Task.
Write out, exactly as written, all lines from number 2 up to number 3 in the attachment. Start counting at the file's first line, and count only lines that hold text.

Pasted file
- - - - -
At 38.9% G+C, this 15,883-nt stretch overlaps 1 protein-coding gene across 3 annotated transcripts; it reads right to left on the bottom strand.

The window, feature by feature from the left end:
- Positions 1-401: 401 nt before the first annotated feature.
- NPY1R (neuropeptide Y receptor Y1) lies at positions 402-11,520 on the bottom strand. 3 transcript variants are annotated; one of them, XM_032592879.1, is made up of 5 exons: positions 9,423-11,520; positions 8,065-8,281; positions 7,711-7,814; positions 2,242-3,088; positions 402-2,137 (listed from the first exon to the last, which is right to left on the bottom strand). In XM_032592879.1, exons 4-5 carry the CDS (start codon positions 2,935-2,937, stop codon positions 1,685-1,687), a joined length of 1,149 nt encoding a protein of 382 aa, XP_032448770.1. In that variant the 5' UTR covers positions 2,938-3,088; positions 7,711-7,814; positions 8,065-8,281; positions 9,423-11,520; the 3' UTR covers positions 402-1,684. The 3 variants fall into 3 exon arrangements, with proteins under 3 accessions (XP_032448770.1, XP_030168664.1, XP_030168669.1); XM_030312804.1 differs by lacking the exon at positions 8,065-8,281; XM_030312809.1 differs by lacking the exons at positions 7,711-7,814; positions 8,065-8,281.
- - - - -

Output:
The window, feature by feature from the left end:
- Positions 1-401: 401 nt before the first annotated feature.